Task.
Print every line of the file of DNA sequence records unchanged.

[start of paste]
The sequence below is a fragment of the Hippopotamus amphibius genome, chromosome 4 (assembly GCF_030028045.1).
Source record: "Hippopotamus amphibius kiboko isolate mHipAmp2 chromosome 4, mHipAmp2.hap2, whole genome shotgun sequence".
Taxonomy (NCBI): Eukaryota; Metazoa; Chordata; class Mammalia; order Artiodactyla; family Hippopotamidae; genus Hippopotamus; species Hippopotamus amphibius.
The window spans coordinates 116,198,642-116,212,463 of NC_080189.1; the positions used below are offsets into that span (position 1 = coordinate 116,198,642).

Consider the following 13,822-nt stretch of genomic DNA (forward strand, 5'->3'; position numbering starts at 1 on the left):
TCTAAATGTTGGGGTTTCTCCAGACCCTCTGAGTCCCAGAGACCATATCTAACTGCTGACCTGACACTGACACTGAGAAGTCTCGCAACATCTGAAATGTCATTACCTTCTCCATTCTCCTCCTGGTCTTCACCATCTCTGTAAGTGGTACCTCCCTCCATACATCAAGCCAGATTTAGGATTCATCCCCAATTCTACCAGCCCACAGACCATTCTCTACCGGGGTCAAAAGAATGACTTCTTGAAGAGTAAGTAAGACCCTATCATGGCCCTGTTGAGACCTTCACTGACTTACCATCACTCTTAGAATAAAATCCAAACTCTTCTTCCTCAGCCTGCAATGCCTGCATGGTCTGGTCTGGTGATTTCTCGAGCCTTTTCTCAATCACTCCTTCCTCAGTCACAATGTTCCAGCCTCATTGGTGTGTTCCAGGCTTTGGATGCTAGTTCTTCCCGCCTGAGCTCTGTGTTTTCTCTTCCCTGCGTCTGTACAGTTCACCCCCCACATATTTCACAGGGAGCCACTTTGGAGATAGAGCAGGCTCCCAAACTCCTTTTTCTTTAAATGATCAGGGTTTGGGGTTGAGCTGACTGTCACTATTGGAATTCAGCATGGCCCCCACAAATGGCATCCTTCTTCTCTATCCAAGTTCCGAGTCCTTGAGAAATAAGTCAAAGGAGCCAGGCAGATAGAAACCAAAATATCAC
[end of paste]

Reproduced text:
The sequence below is a fragment of the Hippopotamus amphibius genome, chromosome 4 (assembly GCF_030028045.1).
Source record: "Hippopotamus amphibius kiboko isolate mHipAmp2 chromosome 4, mHipAmp2.hap2, whole genome shotgun sequence".
Taxonomy (NCBI): Eukaryota; Metazoa; Chordata; class Mammalia; order Artiodactyla; family Hippopotamidae; genus Hippopotamus; species Hippopotamus amphibius.
The window spans coordinates 116,198,642-116,212,463 of NC_080189.1; the positions used below are offsets into that span (position 1 = coordinate 116,198,642).

Consider the following 13,822-nt stretch of genomic DNA (forward strand, 5'->3'; position numbering starts at 1 on the left):
TCTAAATGTTGGGGTTTCTCCAGACCCTCTGAGTCCCAGAGACCATATCTAACTGCTGACCTGACACTGACACTGAGAAGTCTCGCAACATCTGAAATGTCATTACCTTCTCCATTCTCCTCCTGGTCTTCACCATCTCTGTAAGTGGTACCTCCCTCCATACATCAAGCCAGATTTAGGATTCATCCCCAATTCTACCAGCCCACAGACCATTCTCTACCGGGGTCAAAAGAATGACTTCTTGAAGAGTAAGTAAGACCCTATCATGGCCCTGTTGAGACCTTCACTGACTTACCATCACTCTTAGAATAAAATCCAAACTCTTCTTCCTCAGCCTGCAATGCCTGCATGGTCTGGTCTGGTGATTTCTCGAGCCTTTTCTCAATCACTCCTTCCTCAGTCACAATGTTCCAGCCTCATTGGTGTGTTCCAGGCTTTGGATGCTAGTTCTTCCCGCCTGAGCTCTGTGTTTTCTCTTCCCTGCGTCTGTACAGTTCACCCCCCACATATTTCACAGGGAGCCACTTTGGAGATAGAGCAGGCTCCCAAACTCCTTTTTCTTTAAATGATCAGGGTTTGGGGTTGAGCTGACTGTCACTATTGGAATTCAGCATGGCCCCCACAAATGGCATCCTTCTTCTCTATCCAAGTTCCGAGTCCTTGAGAAATAAGTCAAAGGAGCCAGGCAGATAGAAACCAAAATATCAC